Saturday, February 21, 2009

More Wind

Is It March Already?

If I had a kite, it would have gone into space orbit. Whatever is bringing the winds...please go away. These are more like the fabled winds of March.

And, oh yeah, I didn't ride. I would have been blown out of the saddle.

Reminiscing about how sweet Russell R. kept me sane for so many years makes me think of how wonderful horses my horses really are. Twelve hundred pounds of muscle and bone is ready, willing and able to respond to my request with hardly an argument.

But, of course, it's up to me to make sure my requests are clear and fair. I can recall once at a stable where I boarded, how I had to move PJ out of the way so another boarder could pass by with her horse. Without thinking, I gave PJ a tap with my whip to get him to move. He did, but he gave me a look that chilled me to the bone, letting me know that the whip was an insult and I had stepped over the line. All I should have done was touch him with my hand. I apologized profusely, and, he, as horses will, accepted.

When I feed and have to close the gate to Toby's stall, if his hind end is in the way, I simply say, "Excuse me," and Toby moves out of the way. He is the good prince.

Tucker is not so gracious. He has an arrogant attitude, kind of like an uppity prince who thinks the world owes him a living. He will move, but it might be with a cocked hind leg or a flipped back ear, warning me that he is big enough to disobey should he so choose. While he never has actually followed through on a threat, I do not completely trust him, so I take a much more direct approach, such as, "If you kick me, you'll lose that leg." *G*

Chance as no evil intent whatsoever, but he is more like a big cuddly puppy who just gets in the way because he's busy doing whatever it is he's doing. He's not disrespectful, just involved in his own life so that he doesn't always notice my requests. I don't like to push him around too much because when he does react, he might overreact. With him, the key is quiet patience.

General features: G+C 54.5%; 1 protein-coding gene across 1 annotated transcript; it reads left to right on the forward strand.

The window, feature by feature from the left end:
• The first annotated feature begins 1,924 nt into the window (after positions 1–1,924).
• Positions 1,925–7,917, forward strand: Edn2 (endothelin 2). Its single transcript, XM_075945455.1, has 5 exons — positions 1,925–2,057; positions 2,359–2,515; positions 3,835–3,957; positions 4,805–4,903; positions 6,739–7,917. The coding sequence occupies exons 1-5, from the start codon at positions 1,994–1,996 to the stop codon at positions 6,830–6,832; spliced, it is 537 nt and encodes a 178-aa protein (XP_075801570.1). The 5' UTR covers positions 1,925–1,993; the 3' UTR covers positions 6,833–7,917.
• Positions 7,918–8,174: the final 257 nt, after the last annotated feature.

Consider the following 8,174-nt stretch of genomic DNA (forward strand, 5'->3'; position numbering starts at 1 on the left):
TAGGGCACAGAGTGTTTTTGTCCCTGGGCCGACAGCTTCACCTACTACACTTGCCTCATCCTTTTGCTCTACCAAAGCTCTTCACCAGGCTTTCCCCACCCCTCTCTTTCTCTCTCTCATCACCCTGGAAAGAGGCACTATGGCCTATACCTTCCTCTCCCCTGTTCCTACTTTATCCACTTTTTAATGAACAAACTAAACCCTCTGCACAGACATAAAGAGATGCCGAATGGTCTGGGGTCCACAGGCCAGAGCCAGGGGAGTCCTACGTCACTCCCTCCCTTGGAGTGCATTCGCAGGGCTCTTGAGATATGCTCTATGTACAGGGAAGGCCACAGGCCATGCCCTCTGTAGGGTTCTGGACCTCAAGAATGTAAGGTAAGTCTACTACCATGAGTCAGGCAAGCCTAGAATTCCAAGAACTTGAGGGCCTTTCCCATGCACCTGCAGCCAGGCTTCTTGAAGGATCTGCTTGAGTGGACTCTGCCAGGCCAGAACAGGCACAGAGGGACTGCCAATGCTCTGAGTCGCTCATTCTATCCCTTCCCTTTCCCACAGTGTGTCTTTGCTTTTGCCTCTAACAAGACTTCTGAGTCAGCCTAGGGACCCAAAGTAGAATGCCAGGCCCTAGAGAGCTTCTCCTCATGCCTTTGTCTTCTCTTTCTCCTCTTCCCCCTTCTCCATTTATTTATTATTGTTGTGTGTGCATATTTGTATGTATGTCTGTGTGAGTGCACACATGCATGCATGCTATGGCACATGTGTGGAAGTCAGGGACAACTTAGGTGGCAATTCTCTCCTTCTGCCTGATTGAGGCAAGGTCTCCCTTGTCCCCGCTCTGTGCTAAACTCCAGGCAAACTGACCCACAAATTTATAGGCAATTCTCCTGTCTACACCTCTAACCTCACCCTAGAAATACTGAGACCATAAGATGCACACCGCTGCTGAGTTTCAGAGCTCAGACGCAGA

I've never met a really bad horse, but I have met dozens without any manners at all. I've held horses for people at shows and been walked all over. I once helped a friend show her youngsters and struggled with a totally unmannerly yearling old for about an hour while she was in the ring showing her other horse. I worked with him all that time, teaching him to stand, back off, and respond to my aids. When my friend rushed out to collect him for the next class, she was all flustered. "I didn't get a chance to get him ready," she said.

"He's ready, " I said. She still was all upset even though I assured her the horse was prepared for the class.

She took him in before the judge and his manners were impeccable. The other young horses were bouncing around while he stood, waiting for her commands. Then, he trotted perfectly on the line and ended up winning the class. When she came out, she said, "What did you do to him?"

"I just taught him some manners," I replied. "I told you he was ready." She wanted me to go to all the shows with her after that, but I had no interest in playing groom, and I had my own horse to show.

By and large, our horses want us to be their leaders (except perhaps Tucker who is still trying to negotiate with me) and will respect us if we treat them with consistancy and fairness. We need to make our requests clear and try gentleness first. Sometimes we may need to be strong with corrections, especially if their behavior is dangerous to either one of us, but a good firm hand is more often better than a harsh one.

H-m-m-m-m-m, maybe the same techniques would help some parents I know with their children.

4 comments:

  1. This comment has been removed by the author.

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  2. You're right - it's consistency, fairness and clearness that make the difference. I think many horses have no manners (what some call "disrespect" as if the horse intended it) because that's exactly how their owners have trained them to behave! My horses often are able to do things just because I ask, even if I haven't trained them - for example if I am leading two horses, and I drop Maisie's rope, she stands. I never taught her to do that - I just needed her to do it and asked.

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  3. Yes and yes and YES, I wish I could read this type of thinking on any forum over teh net or see it in people around horses.

    Horses really want a LEADER. There is exception, very dominant stallion or dominant mare, like my Linda was. But she was not mean, and she has NEVER hurt me. But it was clear, I had to work hard for being her leader. But I was told she was an exception.

    Horses really want to get on with us.

    Fairness and consistency are key.

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  4. philosophical and true.

    on a (somewhat) related note, how does one teach a 12 year old to be patient in developing her relationship with a new pony....?

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